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The business of print media and why it matters

A recent conversation with a business partner prompted me to revisit the discussion about the value of print media and why it matters. As the publisher of a monthly community newspaper, the question whether print advertising is effective or not is one I get a lot. Thankfully, the answer is a resounding “YES!,” and here’s why:

Odds are that you are not sitting at your computer or desk at the moment; you have likely poured yourself a beverage and you have selected a comfortable spot to sit and spend some time “in” your community. You look forward to connecting with the things that are familiar to you without the intrusion of unwanted messaging that you have no control over. This is on your terms. There is something nostalgic about the lingering smell of the ink on the paper and the feel of the newsprint on your fingertips. No bright harmful lights, no instant messages, no keyboard clicks or pop-up solicitations; just you and your newspaper.

This is important because most print publications – and we are no exception – are funded by advertising dollars. If not for the businesses that are featured the newspaper, The Connection could not be produced. Yet, businesses are being inundated with messages that digital marketing is king and that print news is a dying breed. So here it is, my case for why businesses need to invest in print advertising campaigns to stay viable longterm, and why, as readers, you should support the businesses that commit advertising dollars to your community newspaper:

For starters, reaching consumers when they are in a relaxed mental space and they are a captive audience is important for long-term brand recognition. The visual images you present (a logo for example) become associated with the feelings the reader is experiencing while exploring the paper – which is likely to be positive. We are all about “a little good news” after all. Readers discover a story about the accomplishment of a neighbor who has started a new business or a friend’s child who has won an award, and they feel good. Those feelings automatically translate to the product or service being presented, which often leads to product affinity.

Participating in a reputable publication that is valued and has established trust in the community also builds brand loyalty. When you trust something or someone, you tend to be loyal to it or them. Presenting information in tangible print also gives the message accountability and a legitimacy; you have evidence that the offer or promotion exists, and you trust it is not going to disappear from the screen or get lost in some cyber abyss. There’s no fear of or vulnerability to tracking activity or a virus attacking your computer or phone for viewing the message.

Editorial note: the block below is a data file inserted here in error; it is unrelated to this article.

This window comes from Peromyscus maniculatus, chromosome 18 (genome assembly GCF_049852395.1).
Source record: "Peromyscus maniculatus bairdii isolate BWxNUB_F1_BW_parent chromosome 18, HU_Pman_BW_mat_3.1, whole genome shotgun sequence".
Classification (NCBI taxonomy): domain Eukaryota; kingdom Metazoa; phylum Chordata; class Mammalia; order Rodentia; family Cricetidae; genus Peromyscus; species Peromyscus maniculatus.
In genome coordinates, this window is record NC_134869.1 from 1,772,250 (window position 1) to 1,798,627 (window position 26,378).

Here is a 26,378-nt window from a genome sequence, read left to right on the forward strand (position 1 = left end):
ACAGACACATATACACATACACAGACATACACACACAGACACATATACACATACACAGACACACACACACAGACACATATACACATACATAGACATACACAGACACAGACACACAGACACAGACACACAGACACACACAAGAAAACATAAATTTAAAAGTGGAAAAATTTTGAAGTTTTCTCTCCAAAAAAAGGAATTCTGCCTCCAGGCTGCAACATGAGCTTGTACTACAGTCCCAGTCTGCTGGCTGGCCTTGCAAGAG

Additionally, newspapers offer an extended value. Much like sharing your favorite book with a friend, they can be passed along to other family members or friends and viewed multiple times. Readers often tell me they keep the paper all month long, referring back to the many resources in it. Some keep back issues for future reference or permanent record. This becomes a valuable resource for readers, and it also provides opportunity for multiple additional exposures for advertisers.

Did you know that all stories in The Connection with the exception of the front cover (which has no advertising on it) start and finish on the same page? As readers, you can engage in a story and know exactly what you’re committing to. For advertisers, this is important because readers stay on the page longer, and they don’t turn away. This gives those businesses and organizations longer exposure time to messaging, which is critical in establishing brand recognition. A few seconds of digital subjection versus a couple minutes of print exposure is a big deal.

As a reader, if any of these tenets resonate with you, be sure to take note of the advertisers in this issue (and every issue) and thank them for their participation in and support of The Connection. To our business partners, we say thank you for recognizing the value of print advertising and for honoring us with your continued participation and support.

By Terri Wiebold



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